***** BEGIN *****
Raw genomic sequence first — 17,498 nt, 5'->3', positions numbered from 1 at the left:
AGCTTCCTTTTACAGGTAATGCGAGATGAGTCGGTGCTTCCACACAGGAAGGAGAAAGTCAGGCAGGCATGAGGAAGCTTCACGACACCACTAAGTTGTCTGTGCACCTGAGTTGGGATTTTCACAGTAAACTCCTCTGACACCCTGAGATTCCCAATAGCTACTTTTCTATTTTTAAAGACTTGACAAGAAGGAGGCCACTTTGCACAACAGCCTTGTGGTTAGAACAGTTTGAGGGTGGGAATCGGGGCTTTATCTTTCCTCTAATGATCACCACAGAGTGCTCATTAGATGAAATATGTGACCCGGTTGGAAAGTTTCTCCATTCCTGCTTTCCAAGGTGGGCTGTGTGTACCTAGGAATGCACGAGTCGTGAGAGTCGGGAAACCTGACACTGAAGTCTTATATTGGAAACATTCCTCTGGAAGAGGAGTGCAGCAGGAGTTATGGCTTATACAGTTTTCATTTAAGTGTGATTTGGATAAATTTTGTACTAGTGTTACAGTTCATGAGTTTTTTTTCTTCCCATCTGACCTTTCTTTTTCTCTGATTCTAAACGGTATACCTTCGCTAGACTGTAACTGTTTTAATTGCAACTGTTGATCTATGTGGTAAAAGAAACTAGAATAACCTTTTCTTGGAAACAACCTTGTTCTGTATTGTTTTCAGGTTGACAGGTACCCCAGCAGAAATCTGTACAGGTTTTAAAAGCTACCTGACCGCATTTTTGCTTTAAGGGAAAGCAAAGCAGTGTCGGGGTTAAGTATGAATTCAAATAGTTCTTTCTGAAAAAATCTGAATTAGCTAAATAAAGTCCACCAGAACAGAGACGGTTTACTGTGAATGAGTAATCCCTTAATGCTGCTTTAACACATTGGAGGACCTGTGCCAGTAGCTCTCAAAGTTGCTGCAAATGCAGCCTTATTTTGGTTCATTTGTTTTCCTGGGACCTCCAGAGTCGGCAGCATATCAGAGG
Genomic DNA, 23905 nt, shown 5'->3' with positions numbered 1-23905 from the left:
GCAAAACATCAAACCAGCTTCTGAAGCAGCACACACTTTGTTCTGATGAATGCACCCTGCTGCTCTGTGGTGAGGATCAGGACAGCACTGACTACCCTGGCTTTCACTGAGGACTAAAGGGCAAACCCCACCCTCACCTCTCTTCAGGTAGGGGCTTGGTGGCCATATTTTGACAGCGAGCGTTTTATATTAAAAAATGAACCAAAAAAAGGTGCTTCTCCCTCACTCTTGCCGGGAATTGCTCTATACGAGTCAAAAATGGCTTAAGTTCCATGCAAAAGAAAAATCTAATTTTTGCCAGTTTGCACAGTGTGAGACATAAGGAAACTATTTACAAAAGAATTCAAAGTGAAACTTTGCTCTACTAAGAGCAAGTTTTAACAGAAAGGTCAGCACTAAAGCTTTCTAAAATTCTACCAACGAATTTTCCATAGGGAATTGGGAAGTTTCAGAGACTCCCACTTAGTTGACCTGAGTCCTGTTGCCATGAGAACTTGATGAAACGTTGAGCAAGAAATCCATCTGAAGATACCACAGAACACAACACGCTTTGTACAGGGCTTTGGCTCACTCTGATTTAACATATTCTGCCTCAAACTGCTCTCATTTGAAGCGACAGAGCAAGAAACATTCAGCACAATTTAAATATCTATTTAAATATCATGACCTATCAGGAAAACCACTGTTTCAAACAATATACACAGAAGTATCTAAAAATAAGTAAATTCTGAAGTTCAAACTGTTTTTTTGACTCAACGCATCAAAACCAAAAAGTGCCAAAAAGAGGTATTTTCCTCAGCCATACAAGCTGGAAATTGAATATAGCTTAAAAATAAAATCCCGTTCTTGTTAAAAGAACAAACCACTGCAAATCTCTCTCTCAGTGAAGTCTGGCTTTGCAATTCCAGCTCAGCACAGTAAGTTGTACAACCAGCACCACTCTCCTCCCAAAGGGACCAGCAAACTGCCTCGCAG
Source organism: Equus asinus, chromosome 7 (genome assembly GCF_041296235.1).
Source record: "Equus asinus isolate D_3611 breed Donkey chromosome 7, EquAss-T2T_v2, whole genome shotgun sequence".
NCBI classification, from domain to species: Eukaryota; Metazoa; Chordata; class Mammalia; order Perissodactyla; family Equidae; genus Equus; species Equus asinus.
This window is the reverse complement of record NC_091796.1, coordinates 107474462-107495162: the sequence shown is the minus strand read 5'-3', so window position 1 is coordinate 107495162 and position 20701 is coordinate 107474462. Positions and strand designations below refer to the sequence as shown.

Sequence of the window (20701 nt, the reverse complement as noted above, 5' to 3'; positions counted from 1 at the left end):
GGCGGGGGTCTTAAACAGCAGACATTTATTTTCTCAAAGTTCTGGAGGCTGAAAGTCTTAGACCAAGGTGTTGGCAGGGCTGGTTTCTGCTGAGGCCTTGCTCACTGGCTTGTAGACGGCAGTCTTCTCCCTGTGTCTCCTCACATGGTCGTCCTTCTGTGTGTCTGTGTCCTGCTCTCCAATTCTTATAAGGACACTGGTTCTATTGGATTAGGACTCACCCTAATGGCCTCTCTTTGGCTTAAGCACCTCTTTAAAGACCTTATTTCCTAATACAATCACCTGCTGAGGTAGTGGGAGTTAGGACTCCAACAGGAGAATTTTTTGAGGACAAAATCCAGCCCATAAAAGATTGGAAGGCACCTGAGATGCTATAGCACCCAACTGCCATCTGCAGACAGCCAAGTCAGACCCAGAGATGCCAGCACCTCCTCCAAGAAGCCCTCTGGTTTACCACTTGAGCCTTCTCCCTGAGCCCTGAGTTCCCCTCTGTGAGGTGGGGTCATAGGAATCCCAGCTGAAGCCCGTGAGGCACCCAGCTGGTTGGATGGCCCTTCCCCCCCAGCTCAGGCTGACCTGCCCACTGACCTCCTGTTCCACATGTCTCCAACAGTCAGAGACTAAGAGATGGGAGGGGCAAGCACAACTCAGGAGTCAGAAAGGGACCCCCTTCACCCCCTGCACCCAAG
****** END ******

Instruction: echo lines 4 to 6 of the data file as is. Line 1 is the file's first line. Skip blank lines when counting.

GCAAAACATCAAACCAGCTTCTGAAGCAGCACACACTTTGTTCTGATGAATGCACCCTGCTGCTCTGTGGTGAGGATCAGGACAGCACTGACTACCCTGGCTTTCACTGAGGACTAAAGGGCAAACCCCACCCTCACCTCTCTTCAGGTAGGGGCTTGGTGGCCATATTTTGACAGCGAGCGTTTTATATTAAAAAATGAACCAAAAAAAGGTGCTTCTCCCTCACTCTTGCCGGGAATTGCTCTATACGAGTCAAAAATGGCTTAAGTTCCATGCAAAAGAAAAATCTAATTTTTGCCAGTTTGCACAGTGTGAGACATAAGGAAACTATTTACAAAAGAATTCAAAGTGAAACTTTGCTCTACTAAGAGCAAGTTTTAACAGAAAGGTCAGCACTAAAGCTTTCTAAAATTCTACCAACGAATTTTCCATAGGGAATTGGGAAGTTTCAGAGACTCCCACTTAGTTGACCTGAGTCCTGTTGCCATGAGAACTTGATGAAACGTTGAGCAAGAAATCCATCTGAAGATACCACAGAACACAACACGCTTTGTACAGGGCTTTGGCTCACTCTGATTTAACATATTCTGCCTCAAACTGCTCTCATTTGAAGCGACAGAGCAAGAAACATTCAGCACAATTTAAATATCTATTTAAATATCATGACCTATCAGGAAAACCACTGTTTCAAACAATATACACAGAAGTATCTAAAAATAAGTAAATTCTGAAGTTCAAACTGTTTTTTTGACTCAACGCATCAAAACCAAAAAGTGCCAAAAAGAGGTATTTTCCTCAGCCATACAAGCTGGAAATTGAATATAGCTTAAAAATAAAATCCCGTTCTTGTTAAAAGAACAAACCACTGCAAATCTCTCTCTCAGTGAAGTCTGGCTTTGCAATTCCAGCTCAGCACAGTAAGTTGTACAACCAGCACCACTCTCCTCCCAAAGGGACCAGCAAACTGCCTCGCAG
Source organism: Equus asinus, chromosome 7 (genome assembly GCF_041296235.1).
Source record: "Equus asinus isolate D_3611 breed Donkey chromosome 7, EquAss-T2T_v2, whole genome shotgun sequence".